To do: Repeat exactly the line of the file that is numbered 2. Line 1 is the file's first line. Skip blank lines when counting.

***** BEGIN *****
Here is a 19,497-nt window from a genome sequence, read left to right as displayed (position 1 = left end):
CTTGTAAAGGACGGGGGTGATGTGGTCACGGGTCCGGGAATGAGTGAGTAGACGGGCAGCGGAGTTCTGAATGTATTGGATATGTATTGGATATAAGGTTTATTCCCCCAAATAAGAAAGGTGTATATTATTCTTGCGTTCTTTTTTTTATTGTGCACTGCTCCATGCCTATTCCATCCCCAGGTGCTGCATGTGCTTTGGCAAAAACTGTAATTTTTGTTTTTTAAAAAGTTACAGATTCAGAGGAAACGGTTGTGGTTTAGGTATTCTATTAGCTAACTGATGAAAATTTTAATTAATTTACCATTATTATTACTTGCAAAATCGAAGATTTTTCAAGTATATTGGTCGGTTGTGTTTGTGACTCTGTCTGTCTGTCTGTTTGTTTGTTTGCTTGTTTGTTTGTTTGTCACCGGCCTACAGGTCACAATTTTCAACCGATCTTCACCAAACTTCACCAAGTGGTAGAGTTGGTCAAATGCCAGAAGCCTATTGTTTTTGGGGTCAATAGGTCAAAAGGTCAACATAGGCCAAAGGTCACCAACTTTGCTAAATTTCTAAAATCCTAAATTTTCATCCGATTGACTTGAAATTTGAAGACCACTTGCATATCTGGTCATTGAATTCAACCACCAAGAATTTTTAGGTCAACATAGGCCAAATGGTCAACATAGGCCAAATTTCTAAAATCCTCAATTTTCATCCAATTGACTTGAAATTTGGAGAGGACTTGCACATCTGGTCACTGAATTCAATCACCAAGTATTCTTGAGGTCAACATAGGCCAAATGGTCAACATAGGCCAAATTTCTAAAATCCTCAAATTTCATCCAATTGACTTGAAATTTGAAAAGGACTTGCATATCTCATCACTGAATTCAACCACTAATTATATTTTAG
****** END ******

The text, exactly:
CTTGTAAAGGACGGGGGTGATGTGGTCACGGGTCCGGGAATGAGTGAGTAGACGGGCAGCGGAGTTCTGAATGTATTGGATATGTATTGGATATAAGGTTTATTCCCCCAAATAAGAAAGGTGTATATTATTCTTGCGTTCTTTTTTTTATTGTGCACTGCTCCATGCCTATTCCATCCCCAGGTGCTGCATGTGCTTTGGCAAAAACTGTAATTTTTGTTTTTTAAAAAGTTACAGATTCAGAGGAAACGGTTGTGGTTTAGGTATTCTATTAGCTAACTGATGAAAATTTTAATTAATTTACCATTATTATTACTTGCAAAATCGAAGATTTTTCAAGTATATTGGTCGGTTGTGTTTGTGACTCTGTCTGTCTGTCTGTTTGTTTGTTTGCTTGTTTGTTTGTTTGTCACCGGCCTACAGGTCACAATTTTCAACCGATCTTCACCAAACTTCACCAAGTGGTAGAGTTGGTCAAATGCCAGAAGCCTATTGTTTTTGGGGTCAATAGGTCAAAAGGTCAACATAGGCCAAAGGTCACCAACTTTGCTAAATTTCTAAAATCCTAAATTTTCATCCGATTGACTTGAAATTTGAAGACCACTTGCATATCTGGTCATTGAATTCAACCACCAAGAATTTTTAGGTCAACATAGGCCAAATGGTCAACATAGGCCAAATTTCTAAAATCCTCAATTTTCATCCAATTGACTTGAAATTTGGAGAGGACTTGCACATCTGGTCACTGAATTCAATCACCAAGTATTCTTGAGGTCAACATAGGCCAAATGGTCAACATAGGCCAAATTTCTAAAATCCTCAAATTTCATCCAATTGACTTGAAATTTGAAAAGGACTTGCATATCTCATCACTGAATTCAACCACTAATTATATTTTAG